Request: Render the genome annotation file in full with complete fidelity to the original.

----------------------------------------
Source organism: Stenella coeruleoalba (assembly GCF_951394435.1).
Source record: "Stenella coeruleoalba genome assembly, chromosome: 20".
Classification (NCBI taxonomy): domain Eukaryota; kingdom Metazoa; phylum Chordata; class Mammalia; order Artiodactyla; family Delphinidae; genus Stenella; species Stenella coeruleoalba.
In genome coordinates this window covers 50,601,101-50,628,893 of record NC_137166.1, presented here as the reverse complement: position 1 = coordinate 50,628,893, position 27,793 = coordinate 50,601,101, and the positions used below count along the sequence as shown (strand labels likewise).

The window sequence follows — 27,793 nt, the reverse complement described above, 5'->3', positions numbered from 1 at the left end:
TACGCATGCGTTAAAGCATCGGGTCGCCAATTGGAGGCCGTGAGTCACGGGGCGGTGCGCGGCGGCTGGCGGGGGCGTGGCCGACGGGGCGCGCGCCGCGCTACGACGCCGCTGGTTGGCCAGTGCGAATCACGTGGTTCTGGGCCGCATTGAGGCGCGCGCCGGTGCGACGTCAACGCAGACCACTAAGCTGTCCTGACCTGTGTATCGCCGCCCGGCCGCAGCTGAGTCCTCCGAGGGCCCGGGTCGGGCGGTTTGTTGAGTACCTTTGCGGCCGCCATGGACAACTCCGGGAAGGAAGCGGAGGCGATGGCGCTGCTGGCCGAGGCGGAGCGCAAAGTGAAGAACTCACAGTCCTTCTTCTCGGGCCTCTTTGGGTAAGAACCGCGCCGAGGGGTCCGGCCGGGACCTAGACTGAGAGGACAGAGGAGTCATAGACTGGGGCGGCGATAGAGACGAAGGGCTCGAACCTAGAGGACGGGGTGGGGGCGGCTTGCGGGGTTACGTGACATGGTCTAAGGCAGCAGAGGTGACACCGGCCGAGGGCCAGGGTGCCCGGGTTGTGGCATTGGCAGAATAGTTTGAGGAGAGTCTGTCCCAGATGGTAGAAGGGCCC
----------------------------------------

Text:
Source organism: Stenella coeruleoalba (assembly GCF_951394435.1).
Source record: "Stenella coeruleoalba genome assembly, chromosome: 20".
Classification (NCBI taxonomy): domain Eukaryota; kingdom Metazoa; phylum Chordata; class Mammalia; order Artiodactyla; family Delphinidae; genus Stenella; species Stenella coeruleoalba.
In genome coordinates this window covers 50,601,101-50,628,893 of record NC_137166.1, presented here as the reverse complement: position 1 = coordinate 50,628,893, position 27,793 = coordinate 50,601,101, and the positions used below count along the sequence as shown (strand labels likewise).

The window sequence follows — 27,793 nt, the reverse complement described above, 5'->3', positions numbered from 1 at the left end:
TACGCATGCGTTAAAGCATCGGGTCGCCAATTGGAGGCCGTGAGTCACGGGGCGGTGCGCGGCGGCTGGCGGGGGCGTGGCCGACGGGGCGCGCGCCGCGCTACGACGCCGCTGGTTGGCCAGTGCGAATCACGTGGTTCTGGGCCGCATTGAGGCGCGCGCCGGTGCGACGTCAACGCAGACCACTAAGCTGTCCTGACCTGTGTATCGCCGCCCGGCCGCAGCTGAGTCCTCCGAGGGCCCGGGTCGGGCGGTTTGTTGAGTACCTTTGCGGCCGCCATGGACAACTCCGGGAAGGAAGCGGAGGCGATGGCGCTGCTGGCCGAGGCGGAGCGCAAAGTGAAGAACTCACAGTCCTTCTTCTCGGGCCTCTTTGGGTAAGAACCGCGCCGAGGGGTCCGGCCGGGACCTAGACTGAGAGGACAGAGGAGTCATAGACTGGGGCGGCGATAGAGACGAAGGGCTCGAACCTAGAGGACGGGGTGGGGGCGGCTTGCGGGGTTACGTGACATGGTCTAAGGCAGCAGAGGTGACACCGGCCGAGGGCCAGGGTGCCCGGGTTGTGGCATTGGCAGAATAGTTTGAGGAGAGTCTGTCCCAGATGGTAGAAGGGCCC